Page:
FN’s Tactical Police Shotgun Rated Tops for Defense

Photos & Story
by R.K. Campbell
Contributing Editor

It may come as a surprise to some, but for most of the history of firearms, the standard weapon of major armies was a de facto shotgun. The musket featured a smoothbore and was often loaded with two balls or the infamous "buck and ball" mix. The advent of the rifle changed the face of warfare, putting the shotgun in a backseat to the rifle in terms of military deployment.

The shotgun was too good to die, however, and came back strong in both the Philippine Insurrection and World War I. The Winchester 1897 pump shotgun proved very effective in both wars. Today, the shotgun is still important. It may be used to guard prisoners, but it can also be effective in a tight spot, especially in night battles.

The shotgun remains the premier police long gun for many reasons. Among the shotgun's strong points are simplicity, reliability, ruggedness, power, and versatility.

Recently, I tested a shotgun that may be the all-time greatest fighting shotgun as far as design aspects. FN Herstal has introduced a rugged, reliable pump-action shotgun that features commonality of features with the military issue M4 carbine.

It is important to note that the Tactical Police Shotgun (TPS) is designed for police and military but perfectly legal for civilian ownership. This is not a dove or quail gun, and has little sporting utility. I think it may be useful for emergency use around a ranch or zoo, however. But foremost this is a fighting shotgun.

Multi-Position Stock
The TPS features a multi-position stock that mimics the M4 carbine. This stock design is important. First of all, it gives the same feel as the M4 and allows a good cheek weld when firing the TPS with solid projectiles. It is adjustable to male or female sizes, with most females probably using the middle section. If you are weighed down with web gear, the second position may be the better choice. And the stock makes the guns shorter overall and easier to store when fully folded.

The pistol grip is standard AR15 all of the way. For handling heavy loads this is a good choice. I found it quite easy to sling the shotgun or move it out of the way when reloading. I think it is well-suited to police work, especially when there is a premium on training time. The M4 and the TPS share the same basic handling, making transition between the two easier. Beancounters like to cut training time. This shotgun should make everyone happy.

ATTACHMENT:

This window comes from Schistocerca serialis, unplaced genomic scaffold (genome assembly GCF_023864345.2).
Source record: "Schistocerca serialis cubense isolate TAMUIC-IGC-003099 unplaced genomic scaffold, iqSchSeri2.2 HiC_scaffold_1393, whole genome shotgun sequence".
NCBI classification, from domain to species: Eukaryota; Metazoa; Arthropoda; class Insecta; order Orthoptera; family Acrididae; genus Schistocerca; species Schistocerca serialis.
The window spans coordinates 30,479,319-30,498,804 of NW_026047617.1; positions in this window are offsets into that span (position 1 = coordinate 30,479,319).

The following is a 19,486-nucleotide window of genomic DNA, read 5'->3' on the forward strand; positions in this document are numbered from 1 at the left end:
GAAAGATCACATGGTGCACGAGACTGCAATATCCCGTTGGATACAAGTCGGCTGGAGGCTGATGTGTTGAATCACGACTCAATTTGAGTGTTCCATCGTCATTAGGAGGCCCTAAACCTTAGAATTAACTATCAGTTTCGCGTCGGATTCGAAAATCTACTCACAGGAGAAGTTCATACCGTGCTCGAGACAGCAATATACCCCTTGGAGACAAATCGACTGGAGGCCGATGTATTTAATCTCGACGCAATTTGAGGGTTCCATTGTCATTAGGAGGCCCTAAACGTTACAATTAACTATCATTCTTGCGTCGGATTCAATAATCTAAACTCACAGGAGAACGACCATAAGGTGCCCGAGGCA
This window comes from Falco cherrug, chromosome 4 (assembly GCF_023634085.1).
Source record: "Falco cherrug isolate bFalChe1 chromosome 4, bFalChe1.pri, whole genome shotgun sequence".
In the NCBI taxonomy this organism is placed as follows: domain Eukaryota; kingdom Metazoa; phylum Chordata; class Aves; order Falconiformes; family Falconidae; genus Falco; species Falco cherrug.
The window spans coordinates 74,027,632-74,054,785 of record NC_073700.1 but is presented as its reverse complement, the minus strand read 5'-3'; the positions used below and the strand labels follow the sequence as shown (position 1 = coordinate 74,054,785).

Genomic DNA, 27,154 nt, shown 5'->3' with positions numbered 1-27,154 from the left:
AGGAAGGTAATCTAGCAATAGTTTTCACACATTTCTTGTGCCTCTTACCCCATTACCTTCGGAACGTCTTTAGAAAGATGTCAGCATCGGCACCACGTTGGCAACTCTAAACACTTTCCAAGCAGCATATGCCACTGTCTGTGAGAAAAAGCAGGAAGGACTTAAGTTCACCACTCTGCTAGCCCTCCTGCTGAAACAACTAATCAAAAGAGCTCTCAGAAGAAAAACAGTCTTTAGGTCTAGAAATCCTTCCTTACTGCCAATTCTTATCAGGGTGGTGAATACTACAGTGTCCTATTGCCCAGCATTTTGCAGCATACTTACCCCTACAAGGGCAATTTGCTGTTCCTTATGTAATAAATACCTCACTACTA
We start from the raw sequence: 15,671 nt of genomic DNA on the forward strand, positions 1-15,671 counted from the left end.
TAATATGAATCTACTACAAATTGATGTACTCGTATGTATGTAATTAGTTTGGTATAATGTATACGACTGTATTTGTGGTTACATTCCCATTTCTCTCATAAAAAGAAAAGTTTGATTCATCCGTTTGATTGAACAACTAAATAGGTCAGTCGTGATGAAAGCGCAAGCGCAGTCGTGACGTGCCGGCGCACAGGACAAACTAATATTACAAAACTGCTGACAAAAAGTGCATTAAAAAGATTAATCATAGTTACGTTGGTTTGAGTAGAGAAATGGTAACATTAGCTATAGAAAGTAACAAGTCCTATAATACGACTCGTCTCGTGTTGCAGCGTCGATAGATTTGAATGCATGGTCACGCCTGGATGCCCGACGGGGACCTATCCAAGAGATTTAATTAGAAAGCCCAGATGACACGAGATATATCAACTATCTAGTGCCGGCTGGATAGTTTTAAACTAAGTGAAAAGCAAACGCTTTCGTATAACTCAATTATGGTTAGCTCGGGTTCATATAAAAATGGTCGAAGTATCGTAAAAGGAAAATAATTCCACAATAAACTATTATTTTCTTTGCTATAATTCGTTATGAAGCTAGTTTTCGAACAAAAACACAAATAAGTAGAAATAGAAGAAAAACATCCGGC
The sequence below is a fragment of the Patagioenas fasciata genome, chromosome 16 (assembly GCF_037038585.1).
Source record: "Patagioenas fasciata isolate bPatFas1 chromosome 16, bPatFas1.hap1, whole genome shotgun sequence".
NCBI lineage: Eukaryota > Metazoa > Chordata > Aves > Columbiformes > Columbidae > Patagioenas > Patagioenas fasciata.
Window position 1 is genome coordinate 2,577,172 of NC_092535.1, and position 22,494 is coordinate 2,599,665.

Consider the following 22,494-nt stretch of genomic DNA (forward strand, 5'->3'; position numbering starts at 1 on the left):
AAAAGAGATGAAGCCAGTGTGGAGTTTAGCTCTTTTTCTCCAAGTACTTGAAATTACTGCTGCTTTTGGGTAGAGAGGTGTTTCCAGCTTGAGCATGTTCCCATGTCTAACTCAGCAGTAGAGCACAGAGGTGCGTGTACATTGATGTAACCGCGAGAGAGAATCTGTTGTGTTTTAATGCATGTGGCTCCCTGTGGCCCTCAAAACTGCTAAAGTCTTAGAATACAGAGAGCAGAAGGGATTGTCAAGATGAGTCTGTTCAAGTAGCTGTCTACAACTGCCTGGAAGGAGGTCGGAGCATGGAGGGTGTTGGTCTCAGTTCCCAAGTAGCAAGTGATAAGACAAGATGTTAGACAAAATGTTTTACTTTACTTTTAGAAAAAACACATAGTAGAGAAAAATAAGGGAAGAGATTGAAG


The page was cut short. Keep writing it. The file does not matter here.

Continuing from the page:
The shotgun has aperture sights which are identical to the M4. This is an important departure from the standard sights found on most police and military shotguns. Even those with sights seldom have really good ones. A combat shotgunner must center his strikes, making a solid hit.

The sporting shotgunner need only land a few pellets on a small target that does not shoot back. These sights are quick on target, the best sights ever fielded on a combat shotgun. Police shotguns get rough use. The front sight is well-protected as is the rear sight. I like them very much.

To use the sights, the rear aperture should be in the widest position for buckshot use, and the smaller sight used for firing slugs. There is a rail on the top of the shotgun that offers a mount for laser sights or other modern inventions. I mounted a C-More or heads-up holographic sight to evaluate the TPS. More about that later. When the batteries go dead-and this unit seems long-lived-the sights are still readily accessible. I like that very much.

The safety of the FN Herstal TPS is a cross-bolt which lies just in front of the trigger guard. It is quick enough in use, and one of the few departures from the AR15 format. The slide/bolt release will be familiar to anyone who has used the various Winchester pump-action shotguns. Learning the position of the release and its rapid manipulation is vital, as most combat shotguns are kept ready chamber empty, but against a cocked spring.

The TPS appearance makes one expect it to take a long, wicked-looking magazine, but it features a full-length 7-round magazine. This is a generous capacity for a fighting shotgun more than capable of handling the majority of critical situations.

The TPS featured a short 18-inch barrel. I normally do not care for ports, but this shotgun has unobtrusive ports. They did not produce ear-splitting noise and seemed to help keep muzzle flip down. It is not an unpleasant gun to fire.